Based on the wildly successful book by Kathryn Stockett, set in Jackson, Mississippi during the height of the Jim Crow laws, The Help tells the enthralling story of the lives of African-American serving women and their bratty, young, Caucasian socialite employees. When bookish Skeeter Phelan (played by the spunky Emma Stone) returns home from college, she gets a job writing a cleaning column for the Jackson Journal. Skeeter knows nothing about cleaning, so she turns to her friend Aibileen (Viola Davis), a serving woman and a friend of her own nanny Constantine (Cicely Tyson). It is through the conversations Skeeter has with Aibileen that she decides to write a book about the lives of the maids in Jackson.
The film is somewhat centered around racism and the utter disrespect the white characters, namely Hilly (Bryce Dallas Howard), Elizabeth (Ahna O’Reilly), and Jolene (Anna Camp) show their maids who do virtually everything for these women: the cooking, the cleaning, and the child rearing. These women were raised by these maids, and yet still treat them with disdain that borders on the ridiculous. That doesn’t stop the maids from treating their employers’ children with exponentially more love and affection than their own mothers do. Scenes involving Aibileen’s mantra of “You is smart. You is kind. You is important,” are often tearjerkers.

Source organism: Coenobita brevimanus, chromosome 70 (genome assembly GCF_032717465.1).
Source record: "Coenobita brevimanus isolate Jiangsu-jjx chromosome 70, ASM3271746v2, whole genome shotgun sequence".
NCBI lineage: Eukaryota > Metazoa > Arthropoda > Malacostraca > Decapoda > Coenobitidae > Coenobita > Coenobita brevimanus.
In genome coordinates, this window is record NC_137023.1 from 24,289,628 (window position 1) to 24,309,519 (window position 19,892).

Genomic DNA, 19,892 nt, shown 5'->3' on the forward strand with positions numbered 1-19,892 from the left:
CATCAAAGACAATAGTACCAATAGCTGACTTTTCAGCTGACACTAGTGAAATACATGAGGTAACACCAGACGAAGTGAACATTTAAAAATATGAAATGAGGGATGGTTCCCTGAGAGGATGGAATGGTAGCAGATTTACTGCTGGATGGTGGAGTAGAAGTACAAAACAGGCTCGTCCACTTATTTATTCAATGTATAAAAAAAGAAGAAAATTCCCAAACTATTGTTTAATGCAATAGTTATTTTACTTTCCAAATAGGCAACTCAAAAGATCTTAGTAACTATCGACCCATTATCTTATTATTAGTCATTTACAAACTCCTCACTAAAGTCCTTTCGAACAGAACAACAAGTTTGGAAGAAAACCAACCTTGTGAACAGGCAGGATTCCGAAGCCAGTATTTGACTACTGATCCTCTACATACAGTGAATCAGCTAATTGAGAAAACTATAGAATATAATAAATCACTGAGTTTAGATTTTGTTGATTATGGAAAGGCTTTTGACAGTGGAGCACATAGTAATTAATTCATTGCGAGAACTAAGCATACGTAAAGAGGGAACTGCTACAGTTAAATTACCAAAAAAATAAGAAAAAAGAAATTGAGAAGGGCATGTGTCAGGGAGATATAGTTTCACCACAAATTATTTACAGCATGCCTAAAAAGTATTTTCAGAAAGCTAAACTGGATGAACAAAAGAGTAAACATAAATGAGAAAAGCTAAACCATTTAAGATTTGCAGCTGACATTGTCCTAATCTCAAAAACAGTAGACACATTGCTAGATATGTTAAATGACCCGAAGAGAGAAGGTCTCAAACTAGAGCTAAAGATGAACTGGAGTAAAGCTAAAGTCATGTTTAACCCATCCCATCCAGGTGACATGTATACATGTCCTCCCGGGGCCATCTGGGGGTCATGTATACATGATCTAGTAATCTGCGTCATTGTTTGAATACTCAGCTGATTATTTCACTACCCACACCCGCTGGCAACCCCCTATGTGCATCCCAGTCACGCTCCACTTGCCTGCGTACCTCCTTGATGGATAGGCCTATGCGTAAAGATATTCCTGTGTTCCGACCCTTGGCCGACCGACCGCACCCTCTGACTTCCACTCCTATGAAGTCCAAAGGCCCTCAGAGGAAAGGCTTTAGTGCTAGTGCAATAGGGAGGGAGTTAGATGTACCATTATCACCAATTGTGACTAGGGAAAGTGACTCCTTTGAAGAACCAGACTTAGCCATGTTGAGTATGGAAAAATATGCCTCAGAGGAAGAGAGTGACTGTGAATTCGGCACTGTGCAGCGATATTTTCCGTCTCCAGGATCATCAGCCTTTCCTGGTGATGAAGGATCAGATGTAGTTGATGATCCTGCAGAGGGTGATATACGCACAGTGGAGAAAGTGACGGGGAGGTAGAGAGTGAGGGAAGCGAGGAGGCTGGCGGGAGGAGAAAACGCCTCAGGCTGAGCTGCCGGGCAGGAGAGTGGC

That’s not to say that The Help is a preachy, overly dramatic film. It is riddled with laugh out loud subplots and one-liners, such as the extremely memorable “Minny don’t burn chicken,” delivered by the delightful Octavia Spencer. Jessica Chastain delivers some level of comic relief as a Marilyn Monroe-esque, can’t-do-anything-right outcast with a white trash reputation, Celia Foote. But, ultimately, even she becomes a deep, three-dimensional character that viewers can connect with, as all of the characters are.
The acting in this film is incredible. The ensemble cast does a fantastic job working together and portraying their characters like real human beings rather than caricatures.
The Help is thoroughly entertaining and manages to teach great messages without ever turning “preachy”. A film with this much heart doesn’t come around all that often, and when it does, everyone should take advantage of it. It’s an absolute delight for people of all ages. The Help spoke to me in a way that few films do, and I think it speaks something a little different to everyone. It is well worth the money spent to see it, and I’m sure some, like me, will want to see it multiple times. It is really a joy of a film and I cannot recommend it highly enough!